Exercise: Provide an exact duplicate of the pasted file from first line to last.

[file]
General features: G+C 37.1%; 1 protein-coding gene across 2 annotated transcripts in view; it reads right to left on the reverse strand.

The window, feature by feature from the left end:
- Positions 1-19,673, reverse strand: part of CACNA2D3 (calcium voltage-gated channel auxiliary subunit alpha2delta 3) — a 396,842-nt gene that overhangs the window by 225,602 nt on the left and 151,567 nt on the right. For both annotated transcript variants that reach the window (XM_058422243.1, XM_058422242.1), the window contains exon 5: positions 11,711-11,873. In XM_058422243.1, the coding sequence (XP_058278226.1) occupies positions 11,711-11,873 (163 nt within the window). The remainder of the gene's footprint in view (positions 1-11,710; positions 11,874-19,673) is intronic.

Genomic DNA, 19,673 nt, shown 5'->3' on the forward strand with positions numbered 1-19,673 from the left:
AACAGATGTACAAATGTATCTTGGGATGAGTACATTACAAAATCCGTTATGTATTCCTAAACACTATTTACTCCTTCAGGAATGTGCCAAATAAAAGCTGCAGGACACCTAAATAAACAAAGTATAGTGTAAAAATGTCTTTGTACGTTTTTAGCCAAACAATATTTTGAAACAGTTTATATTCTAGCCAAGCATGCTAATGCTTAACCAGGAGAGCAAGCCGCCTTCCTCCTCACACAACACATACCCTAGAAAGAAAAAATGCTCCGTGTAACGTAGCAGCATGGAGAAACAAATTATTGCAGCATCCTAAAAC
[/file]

General features: G+C 37.1%; 1 protein-coding gene across 2 annotated transcripts in view; it reads right to left on the reverse strand.

The window, feature by feature from the left end:
- Positions 1-19,673, reverse strand: part of CACNA2D3 (calcium voltage-gated channel auxiliary subunit alpha2delta 3) — a 396,842-nt gene that overhangs the window by 225,602 nt on the left and 151,567 nt on the right. For both annotated transcript variants that reach the window (XM_058422243.1, XM_058422242.1), the window contains exon 5: positions 11,711-11,873. In XM_058422243.1, the coding sequence (XP_058278226.1) occupies positions 11,711-11,873 (163 nt within the window). The remainder of the gene's footprint in view (positions 1-11,710; positions 11,874-19,673) is intronic.

Genomic DNA, 19,673 nt, shown 5'->3' on the forward strand with positions numbered 1-19,673 from the left:
AACAGATGTACAAATGTATCTTGGGATGAGTACATTACAAAATCCGTTATGTATTCCTAAACACTATTTACTCCTTCAGGAATGTGCCAAATAAAAGCTGCAGGACACCTAAATAAACAAAGTATAGTGTAAAAATGTCTTTGTACGTTTTTAGCCAAACAATATTTTGAAACAGTTTATATTCTAGCCAAGCATGCTAATGCTTAACCAGGAGAGCAAGCCGCCTTCCTCCTCACACAACACATACCCTAGAAAGAAAAAATGCTCCGTGTAACGTAGCAGCATGGAGAAACAAATTATTGCAGCATCCTAAAAC